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Obama Adopts Volcker's Solution: If Banks Want Govt. Guarantees, They Have to Close Their Casino Operations

Obama's endorsement of Volcker's plan is truly an extraordinary step forward for economic policy, but there's a long way to go.
 
 
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The news that President Barack Obama is finally listening to Paul Volcker is welcome, but the specifics of Obama's big bank crackdown are not as positive as initial reports had indicated.

For more than a year now, Volcker has been urging policymakers to deliver strong regulatory medicine to revive the weak U.S. financial system. But Obama and other top advisers like Larry Summers and Timothy Geithner have resisted the former Federal Reserve Chairman's overtures, instead opting for a set of small-bore, technocratic tweaks to a system that is fundamentally broken. (There's one major exception to this pattern—Obama's proposal to create a Consumer Financial Protection Agency is a dramatic and critical step for salvaging the American economy, and the President has advocated for it over Geithner's objections.) Volcker has repeatedly suggested that banks that are too-big-to-fail are simply too-big-to-exist, and has consistently and correctly urged that banks be banned from participating in risky, high-flying securities trading. Today, Obama acknowledged these were good ideas.

Commercial banks are the backbone of the U.S. financial system. They accept deposits from consumers—your paychecks—and they make loans that keep businesses humming. Commercial banking is the way people and companies pay each other for goods and services. Without commercial banks, there is literally no economy and all hell breaks loose. To help protect against this economic Armageddon, the U.S. government guarantees bank deposits to ensure that our paychecks won't simply disappear if a bank fails. But since the repeal of the Glass-Steagall Act in 1999, banks have increasingly become involved in risky gambling activities in the capital markets, and they've made their bets with the deposits the government guarantees.

That's crazy. So Volcker has a simple solution: if you want to accept government-guaranteed deposits, you can't attach a casino to your bank. Obama endorsed this plan today, and it is truly an extraordinary step forward for economic policy. It would require banks to either end these risky activities, or sell off the portions of their business that engage in it, forcing too-big-to-fail banks to downsize their operations.

But even if you ban this so-called proprietary trading, we would still have banks that are too-big-to-fail. There is a well-established regulatory plan for dealing with failing commercial banks: let them fail and save the deposits. But when Wachovia went down in the fall of 2008, regulators didn't follow the plan. Instead, they intervened to orchestrate a merger with Wells Fargo. The worthless, failed Wachovia bank was acquired by Wells Fargo for $7 a share, a deal that amounted to a federal subsidy for Wachovia's shareholders. Wachovia was simply too big to go down without ravaging the economy. So even if we ban proprietary trading at commercial banks, many U.S. banks would remain too-big-to-fail.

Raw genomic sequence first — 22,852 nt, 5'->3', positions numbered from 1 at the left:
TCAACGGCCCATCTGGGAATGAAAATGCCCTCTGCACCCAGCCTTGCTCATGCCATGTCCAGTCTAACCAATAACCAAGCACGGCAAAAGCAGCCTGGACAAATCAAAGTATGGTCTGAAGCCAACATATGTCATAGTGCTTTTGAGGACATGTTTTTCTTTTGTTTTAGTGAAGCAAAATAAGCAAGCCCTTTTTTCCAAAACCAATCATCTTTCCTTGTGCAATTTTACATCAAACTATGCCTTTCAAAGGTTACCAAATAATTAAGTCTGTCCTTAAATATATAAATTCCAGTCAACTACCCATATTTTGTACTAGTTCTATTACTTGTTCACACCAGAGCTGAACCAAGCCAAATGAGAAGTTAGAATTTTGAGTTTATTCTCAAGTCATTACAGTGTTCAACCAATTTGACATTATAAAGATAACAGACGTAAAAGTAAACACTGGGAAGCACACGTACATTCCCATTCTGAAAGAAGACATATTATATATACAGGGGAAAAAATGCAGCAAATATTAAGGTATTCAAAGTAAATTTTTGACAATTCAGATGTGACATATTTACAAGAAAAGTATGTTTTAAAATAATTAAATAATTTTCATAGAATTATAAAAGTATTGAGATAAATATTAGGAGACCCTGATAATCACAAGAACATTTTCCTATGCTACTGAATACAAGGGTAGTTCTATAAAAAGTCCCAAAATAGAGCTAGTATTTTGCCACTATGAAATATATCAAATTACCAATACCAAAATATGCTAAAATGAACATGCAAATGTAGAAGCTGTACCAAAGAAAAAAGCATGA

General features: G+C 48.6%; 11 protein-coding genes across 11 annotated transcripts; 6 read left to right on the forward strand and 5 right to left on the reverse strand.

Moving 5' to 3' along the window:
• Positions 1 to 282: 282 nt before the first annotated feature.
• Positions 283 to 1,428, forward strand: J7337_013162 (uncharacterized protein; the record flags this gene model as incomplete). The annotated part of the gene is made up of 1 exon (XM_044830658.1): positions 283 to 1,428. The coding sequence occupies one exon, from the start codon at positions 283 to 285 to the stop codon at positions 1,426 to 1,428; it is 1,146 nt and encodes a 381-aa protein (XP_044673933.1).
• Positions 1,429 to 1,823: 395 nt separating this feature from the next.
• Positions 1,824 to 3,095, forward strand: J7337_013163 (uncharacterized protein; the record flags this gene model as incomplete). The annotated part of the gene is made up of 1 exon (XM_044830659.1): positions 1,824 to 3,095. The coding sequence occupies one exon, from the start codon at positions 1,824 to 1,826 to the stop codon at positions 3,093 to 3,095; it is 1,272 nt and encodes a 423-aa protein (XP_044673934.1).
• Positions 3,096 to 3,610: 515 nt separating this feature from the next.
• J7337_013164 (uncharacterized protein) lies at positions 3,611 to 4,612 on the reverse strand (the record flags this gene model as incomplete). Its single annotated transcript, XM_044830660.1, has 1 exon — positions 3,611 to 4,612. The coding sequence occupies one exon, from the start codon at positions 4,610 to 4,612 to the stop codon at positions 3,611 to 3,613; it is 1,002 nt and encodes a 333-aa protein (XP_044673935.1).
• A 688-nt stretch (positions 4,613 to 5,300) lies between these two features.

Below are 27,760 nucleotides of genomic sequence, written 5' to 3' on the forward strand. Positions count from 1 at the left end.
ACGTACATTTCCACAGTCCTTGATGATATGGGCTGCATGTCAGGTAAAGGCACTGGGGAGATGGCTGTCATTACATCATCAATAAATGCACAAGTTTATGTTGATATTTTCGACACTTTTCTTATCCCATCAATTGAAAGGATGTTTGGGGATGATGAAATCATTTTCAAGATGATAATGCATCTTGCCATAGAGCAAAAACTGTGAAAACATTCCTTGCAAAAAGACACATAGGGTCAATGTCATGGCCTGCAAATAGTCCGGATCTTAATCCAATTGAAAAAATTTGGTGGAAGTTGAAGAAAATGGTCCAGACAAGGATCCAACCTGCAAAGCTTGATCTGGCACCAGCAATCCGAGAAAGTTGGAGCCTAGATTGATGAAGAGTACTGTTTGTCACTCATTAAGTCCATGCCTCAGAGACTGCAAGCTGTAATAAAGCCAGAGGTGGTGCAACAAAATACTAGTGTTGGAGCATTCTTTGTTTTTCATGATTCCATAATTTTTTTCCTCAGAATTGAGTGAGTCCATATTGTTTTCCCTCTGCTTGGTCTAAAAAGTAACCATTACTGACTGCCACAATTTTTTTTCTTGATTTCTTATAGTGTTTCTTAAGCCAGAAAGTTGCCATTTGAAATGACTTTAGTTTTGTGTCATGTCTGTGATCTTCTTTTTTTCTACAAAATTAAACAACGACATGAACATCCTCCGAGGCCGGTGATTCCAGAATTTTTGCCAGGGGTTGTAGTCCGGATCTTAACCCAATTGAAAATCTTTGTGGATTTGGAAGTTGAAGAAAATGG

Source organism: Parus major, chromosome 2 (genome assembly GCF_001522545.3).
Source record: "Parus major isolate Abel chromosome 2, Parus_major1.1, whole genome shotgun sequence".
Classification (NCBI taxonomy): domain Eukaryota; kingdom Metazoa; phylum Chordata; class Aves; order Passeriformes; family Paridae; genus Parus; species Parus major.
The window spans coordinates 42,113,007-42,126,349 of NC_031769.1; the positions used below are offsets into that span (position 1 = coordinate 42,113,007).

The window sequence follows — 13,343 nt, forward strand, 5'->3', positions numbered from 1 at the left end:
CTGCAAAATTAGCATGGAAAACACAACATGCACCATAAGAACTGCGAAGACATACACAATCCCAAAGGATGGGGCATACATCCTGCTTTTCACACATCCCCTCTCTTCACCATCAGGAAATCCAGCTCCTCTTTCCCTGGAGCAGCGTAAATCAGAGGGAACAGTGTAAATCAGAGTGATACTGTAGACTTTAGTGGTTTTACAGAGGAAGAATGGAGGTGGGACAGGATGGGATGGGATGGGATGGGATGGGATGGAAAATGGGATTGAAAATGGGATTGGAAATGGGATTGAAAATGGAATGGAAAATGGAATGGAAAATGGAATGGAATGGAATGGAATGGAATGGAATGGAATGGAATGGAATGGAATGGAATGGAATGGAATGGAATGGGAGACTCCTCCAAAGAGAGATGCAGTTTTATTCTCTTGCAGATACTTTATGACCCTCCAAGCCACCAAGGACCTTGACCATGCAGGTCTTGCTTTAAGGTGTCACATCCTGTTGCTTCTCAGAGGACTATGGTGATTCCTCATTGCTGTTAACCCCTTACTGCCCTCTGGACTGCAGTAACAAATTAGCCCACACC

And Wachovia was a relatively easy bailout—Citigroup and Bank of America needed much bigger, repeated bailouts. If the problem is oversized banks, breaking them up is the only way to solve it. Here, Obama seems to have dropped the ball. While Obama would impose a hard cap on bank size, he implied in his speech that this cap would not prohibit the multi-trillion-dollar behemoths that currently exist. From his address today:

"As part of our efforts to protect against future crises, I'm also proposing that we prevent the further consolidation of our financial system," Obama said.

Nothing to see here, folks, just a handful of megabanks that the government handed out trillions of dollars to save. (Yes, trillions—the bailout operations were much broader than the $700 billion Troubled Asset Relief Program.) That timidity was emphasized on a conference call that senior administration officials held with reporters.

"The focus really is on making sure that in the future that firms don't grow so concentrated that they would exceed this kind of cap … It's designed to constrain future growth so that we won't have the extent of concentration you see in many other advanced countries in the world that resulted in way more devastating damage to those countries during the financial crisis even than occurred here in the United States," a senior administration official said.

So Obama absolutely must make clear that today's banking giants are too big, and give us strong legislation to break them up. But despite this shortcoming, these new proposals indicate that Obama is taking Volcker seriously. That's a welcome development, since Obama's other top advisers, Geithner and Summers, are creatures of Wall Street who helped enable the current economic calamity.

And Obama's new path indicates that he understands, finally, what all the fuss is about. Americans are sick and tired of watching their economy be hijacked by banking behemoths and seeing their democracy undermined by big bank lobbyists. Now Obama needs to show us that he has the courage to push through meaningful reform.

Zach Carter writes a weekly blog on the economy for The Media Consortium. His work has appeared in The American Prospect, The Atlanta Journal-Constitution and on CNBC.
 
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